“At the heart of the legal battle is the All Writs Act, originally passed in 1789, which gives courts the authority to issue orders necessary to enforce other lawful orders or decisions,” Sweren-Becker reports. “We’ve found that the government has been using the law to force tech companies to help unlock their customers’ devices in dozens of cases since 2008. ”
“We uncovered 63 confirmed cases in which the government applied for an order under the All Writs Act to compel Apple or Google to provide assistance in accessing data stored on a mobile device,” Sweren-Becker reports. “To the extent we know about the underlying facts, these cases predominantly arise out of investigations into drug crimes.”
“The FBI wants you to think that it will use the All Writs Act only in extraordinary cases to force tech companies to assist in the unlocking of phones,” Sweren-Becker reports. “Turns out, these kinds of orders have actually become quite ordinary.”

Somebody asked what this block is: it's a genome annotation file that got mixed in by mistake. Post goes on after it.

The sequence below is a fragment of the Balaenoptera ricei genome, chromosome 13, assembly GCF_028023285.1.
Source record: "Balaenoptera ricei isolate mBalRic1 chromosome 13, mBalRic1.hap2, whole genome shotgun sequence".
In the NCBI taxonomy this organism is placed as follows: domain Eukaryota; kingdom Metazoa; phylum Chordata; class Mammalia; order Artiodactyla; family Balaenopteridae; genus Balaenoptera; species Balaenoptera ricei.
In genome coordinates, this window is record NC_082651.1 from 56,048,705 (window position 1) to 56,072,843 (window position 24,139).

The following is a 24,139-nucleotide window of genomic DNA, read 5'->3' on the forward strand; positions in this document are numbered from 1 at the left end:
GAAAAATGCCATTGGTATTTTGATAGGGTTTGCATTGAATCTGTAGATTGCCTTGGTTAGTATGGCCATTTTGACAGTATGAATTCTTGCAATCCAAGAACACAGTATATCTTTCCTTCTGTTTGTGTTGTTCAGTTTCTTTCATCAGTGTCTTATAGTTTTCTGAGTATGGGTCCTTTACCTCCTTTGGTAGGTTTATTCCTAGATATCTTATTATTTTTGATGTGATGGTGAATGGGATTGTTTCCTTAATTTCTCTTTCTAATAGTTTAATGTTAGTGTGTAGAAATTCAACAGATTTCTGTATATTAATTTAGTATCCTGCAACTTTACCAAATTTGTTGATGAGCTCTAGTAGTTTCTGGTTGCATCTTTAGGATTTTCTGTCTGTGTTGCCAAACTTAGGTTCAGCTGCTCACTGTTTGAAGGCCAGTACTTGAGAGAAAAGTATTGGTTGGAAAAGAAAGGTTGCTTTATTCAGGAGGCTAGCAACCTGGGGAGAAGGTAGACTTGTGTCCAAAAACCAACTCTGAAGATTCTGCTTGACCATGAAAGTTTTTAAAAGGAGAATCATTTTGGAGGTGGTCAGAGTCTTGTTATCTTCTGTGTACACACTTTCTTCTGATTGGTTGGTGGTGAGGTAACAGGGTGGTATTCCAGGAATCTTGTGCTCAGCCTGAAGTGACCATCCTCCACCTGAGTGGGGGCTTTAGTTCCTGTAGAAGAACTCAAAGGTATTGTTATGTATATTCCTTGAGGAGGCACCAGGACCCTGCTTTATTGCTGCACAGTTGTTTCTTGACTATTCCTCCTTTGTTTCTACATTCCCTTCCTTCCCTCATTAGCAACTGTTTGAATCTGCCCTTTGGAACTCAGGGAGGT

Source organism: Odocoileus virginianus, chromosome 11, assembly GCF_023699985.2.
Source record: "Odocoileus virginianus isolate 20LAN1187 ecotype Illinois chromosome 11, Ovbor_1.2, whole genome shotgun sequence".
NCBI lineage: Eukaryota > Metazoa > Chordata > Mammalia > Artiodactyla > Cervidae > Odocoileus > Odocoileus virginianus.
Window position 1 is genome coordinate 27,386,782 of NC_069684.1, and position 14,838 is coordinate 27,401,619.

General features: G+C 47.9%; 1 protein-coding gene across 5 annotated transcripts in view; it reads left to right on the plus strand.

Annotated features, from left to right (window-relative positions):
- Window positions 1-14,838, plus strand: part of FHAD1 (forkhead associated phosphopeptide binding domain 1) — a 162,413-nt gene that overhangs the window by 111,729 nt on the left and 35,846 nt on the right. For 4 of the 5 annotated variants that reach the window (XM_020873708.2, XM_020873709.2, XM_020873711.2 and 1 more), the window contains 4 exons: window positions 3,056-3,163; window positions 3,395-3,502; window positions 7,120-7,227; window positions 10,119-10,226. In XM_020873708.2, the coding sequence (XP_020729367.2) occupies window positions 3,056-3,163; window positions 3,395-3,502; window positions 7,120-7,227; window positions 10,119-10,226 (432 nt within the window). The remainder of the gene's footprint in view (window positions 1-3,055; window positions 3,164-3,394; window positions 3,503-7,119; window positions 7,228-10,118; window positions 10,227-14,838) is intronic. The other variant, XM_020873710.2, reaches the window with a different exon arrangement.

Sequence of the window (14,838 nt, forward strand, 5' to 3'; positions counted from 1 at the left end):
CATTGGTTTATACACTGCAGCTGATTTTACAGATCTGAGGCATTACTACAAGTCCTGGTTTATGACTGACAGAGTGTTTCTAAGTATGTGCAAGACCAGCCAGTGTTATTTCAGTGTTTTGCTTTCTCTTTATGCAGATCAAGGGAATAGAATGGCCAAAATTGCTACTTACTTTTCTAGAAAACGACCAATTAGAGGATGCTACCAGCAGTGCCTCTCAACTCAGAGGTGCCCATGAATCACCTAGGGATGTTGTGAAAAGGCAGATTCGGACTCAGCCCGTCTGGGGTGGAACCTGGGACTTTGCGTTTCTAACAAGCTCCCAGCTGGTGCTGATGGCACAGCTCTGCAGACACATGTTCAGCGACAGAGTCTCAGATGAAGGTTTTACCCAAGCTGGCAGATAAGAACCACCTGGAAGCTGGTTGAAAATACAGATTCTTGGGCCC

Read more in the full article here.
MacDailyNews Take: The FBI lied. Shocker.
FBI agrees to unlock iPhone, iPod in Arkansas homicide case – March 31, 2016
U.S. Senator Wyden pledges to fight limits on encryption – March 31, 2016
Apple’s new challenge: Learning how the U.S. cracked terrorist’s iPhone – March 29, 2016
Did the FBI just unleash a hacker army on Apple? – March 29, 2016
Apple declares victory in battle with FBI, but the war continues – March 29, 2016
Apple vows to increase security as FBI claims to break into terrorist’s iPhone – March 29, 2016
U.S. government drops Apple case after claiming hack of terrorist’s iPhone – March 29, 2016
Meet Cellebrite, the Israeli company reportedly cracking iPhones for the FBI – March 24, 2016